Jiangnan House Changyuan in Suzhou / Atelier Deshaus

Text description provided by the architects. Jiangnan House Changyuan in Suzhou is an active endeavor of Suzhou Famous City Protection Group and Jiangnan House towards the preservation and adaptive reuse of the existing garden heritage.

Jiangnan House Changyuan in Suzhou / Atelier Deshaus - Exterior Photography, Windows, Door, Facade
Jiangnan House Changyuan in Suzhou / Atelier Deshaus - Exterior Photography, Windows, Garden
Jiangnan House Changyuan in Suzhou / Atelier Deshaus - Image 31 of 34

Changyuan is a classical garden built in Suzhou in the late Qing Dynasty, at 22 Miaotang Street, west of Suzhou City. It covers an area of around one Chinese Mu (0.16 acre), with a delicate spatial layout and exquisite garden landscape. The garden part of Changyuan was once destroyed in history and later restored, but has never been open to the public, and seemed rather decayed at the beginning of the project. The residential part of Changyuan is on the west side and has been divided into multiple parts by former residents. The houses went through partial damage and incremental building, while the spatial structure has also been disturbed and is still under restoration. But the buildings and courtyards to the east of Changyuan, with less functional connection to the gardens in history, had formed a rather coherent whole with Changyuan in the spatial aspect.

Jiangnan House Changyuan in Suzhou / Atelier Deshaus - Image 5 of 34
Jiangnan House Changyuan in Suzhou / Atelier Deshaus - Interior Photography, Table, Beam
Jiangnan House Changyuan in Suzhou / Atelier Deshaus - Image 32 of 34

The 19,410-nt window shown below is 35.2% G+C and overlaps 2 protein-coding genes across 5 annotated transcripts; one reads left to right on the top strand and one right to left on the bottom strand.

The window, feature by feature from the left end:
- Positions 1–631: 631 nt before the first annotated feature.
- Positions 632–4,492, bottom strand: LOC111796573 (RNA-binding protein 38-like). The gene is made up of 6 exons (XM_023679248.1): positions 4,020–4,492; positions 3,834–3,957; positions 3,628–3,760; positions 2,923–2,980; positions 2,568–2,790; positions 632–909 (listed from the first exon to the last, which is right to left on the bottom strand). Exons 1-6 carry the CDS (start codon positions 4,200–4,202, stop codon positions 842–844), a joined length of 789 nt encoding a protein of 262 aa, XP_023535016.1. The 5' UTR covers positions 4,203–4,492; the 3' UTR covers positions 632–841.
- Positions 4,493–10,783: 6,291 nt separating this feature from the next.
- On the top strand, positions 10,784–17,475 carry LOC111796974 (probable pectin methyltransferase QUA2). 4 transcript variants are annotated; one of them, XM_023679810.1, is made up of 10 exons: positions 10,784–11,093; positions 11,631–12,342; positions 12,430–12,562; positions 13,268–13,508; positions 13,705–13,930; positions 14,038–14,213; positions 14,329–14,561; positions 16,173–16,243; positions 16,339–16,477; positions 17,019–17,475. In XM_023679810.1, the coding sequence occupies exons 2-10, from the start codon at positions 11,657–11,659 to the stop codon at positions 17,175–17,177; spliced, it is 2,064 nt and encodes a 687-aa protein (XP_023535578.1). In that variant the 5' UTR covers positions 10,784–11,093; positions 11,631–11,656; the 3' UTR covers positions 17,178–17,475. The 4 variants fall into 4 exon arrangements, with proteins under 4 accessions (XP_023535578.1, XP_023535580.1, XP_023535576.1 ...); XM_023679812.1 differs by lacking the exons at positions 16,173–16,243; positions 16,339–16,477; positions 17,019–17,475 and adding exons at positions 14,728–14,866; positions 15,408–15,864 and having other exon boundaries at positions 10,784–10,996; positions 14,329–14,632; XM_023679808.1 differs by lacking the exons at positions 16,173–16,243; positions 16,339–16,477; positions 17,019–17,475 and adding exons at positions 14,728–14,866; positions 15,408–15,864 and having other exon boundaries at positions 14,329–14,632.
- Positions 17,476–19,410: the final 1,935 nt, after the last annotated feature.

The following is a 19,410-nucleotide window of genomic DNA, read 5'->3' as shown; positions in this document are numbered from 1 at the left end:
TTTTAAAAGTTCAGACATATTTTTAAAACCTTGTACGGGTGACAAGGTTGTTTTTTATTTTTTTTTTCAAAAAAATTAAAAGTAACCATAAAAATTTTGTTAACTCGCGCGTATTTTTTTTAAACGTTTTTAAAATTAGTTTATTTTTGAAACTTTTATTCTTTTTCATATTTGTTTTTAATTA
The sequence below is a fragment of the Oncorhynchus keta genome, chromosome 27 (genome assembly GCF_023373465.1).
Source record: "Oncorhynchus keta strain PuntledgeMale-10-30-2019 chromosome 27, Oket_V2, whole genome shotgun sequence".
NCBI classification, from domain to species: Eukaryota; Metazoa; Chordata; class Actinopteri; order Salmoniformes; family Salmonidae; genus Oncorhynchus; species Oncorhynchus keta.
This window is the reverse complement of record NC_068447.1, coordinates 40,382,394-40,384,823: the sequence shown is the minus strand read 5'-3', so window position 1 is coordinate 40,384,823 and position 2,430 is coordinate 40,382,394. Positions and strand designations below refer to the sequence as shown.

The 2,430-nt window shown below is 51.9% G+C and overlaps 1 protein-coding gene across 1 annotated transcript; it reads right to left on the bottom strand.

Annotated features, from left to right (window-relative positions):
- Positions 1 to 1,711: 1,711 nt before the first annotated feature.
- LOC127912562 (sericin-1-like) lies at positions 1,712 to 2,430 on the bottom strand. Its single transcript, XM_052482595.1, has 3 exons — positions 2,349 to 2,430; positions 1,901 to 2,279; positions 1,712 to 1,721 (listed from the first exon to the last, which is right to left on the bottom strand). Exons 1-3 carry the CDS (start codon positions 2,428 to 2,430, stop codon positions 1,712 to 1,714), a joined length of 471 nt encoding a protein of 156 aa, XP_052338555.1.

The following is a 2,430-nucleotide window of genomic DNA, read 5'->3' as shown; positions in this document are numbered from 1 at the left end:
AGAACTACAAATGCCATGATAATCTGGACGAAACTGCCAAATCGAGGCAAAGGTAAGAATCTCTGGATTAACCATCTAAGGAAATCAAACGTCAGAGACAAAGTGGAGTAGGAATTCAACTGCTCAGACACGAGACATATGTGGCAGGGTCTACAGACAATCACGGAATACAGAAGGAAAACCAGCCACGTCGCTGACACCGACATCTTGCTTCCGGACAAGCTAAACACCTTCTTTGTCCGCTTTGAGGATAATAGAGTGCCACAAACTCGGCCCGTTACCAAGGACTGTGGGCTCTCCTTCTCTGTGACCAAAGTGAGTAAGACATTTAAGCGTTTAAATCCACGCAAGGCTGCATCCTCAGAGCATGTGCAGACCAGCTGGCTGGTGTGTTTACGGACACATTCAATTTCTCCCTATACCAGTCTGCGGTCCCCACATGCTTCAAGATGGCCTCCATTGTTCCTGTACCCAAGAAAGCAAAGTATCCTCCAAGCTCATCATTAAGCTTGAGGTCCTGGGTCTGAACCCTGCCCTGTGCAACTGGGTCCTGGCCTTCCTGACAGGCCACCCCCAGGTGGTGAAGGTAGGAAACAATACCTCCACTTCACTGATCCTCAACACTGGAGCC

The east side also consisted of three independent layers of courtyards, with its entrance on Miaotang Street, and was rented by a company as its workspace. Due to limited east-west width, the circulation space across three courtyards takes up much of the functional space. The first row of this courtyard-building group along Miaotang Street is traditional wood-structure-formed architecture, in fact, a gate building. The original building is a single-layered brick-wood structure. The wooden roof frame was renovated in the 1980s, as small green tiles were traditionally laid upon wooden rafters. Its main door on the south side is a bamboo silk door, which is one of the few historical relics on the site. The two rows in the middle are modern brick-concrete structures with sloped roofs built in the 1980s and 1990s. The walls and concrete components jointly support the precast concrete floor slabs. The roofs are made of precast concrete purlins paved with bricks and then laid with small green tiles. The last row on the north side is also a brick-concrete structure building of the same period. The walls are mainly load-bearing and support precast concrete panels. The roof is made of wooden purlins paved with bricks and small blue tiles. Its overall appearance is decorated in the style of an antique building. Because this group of buildings is close to Changyuan, they are classified as buildings and areas with different protection levels. The renovation design must be carried out under strict protection restrictions. In particular, almost no changes can be made to the gables and courtyards of Changyuan.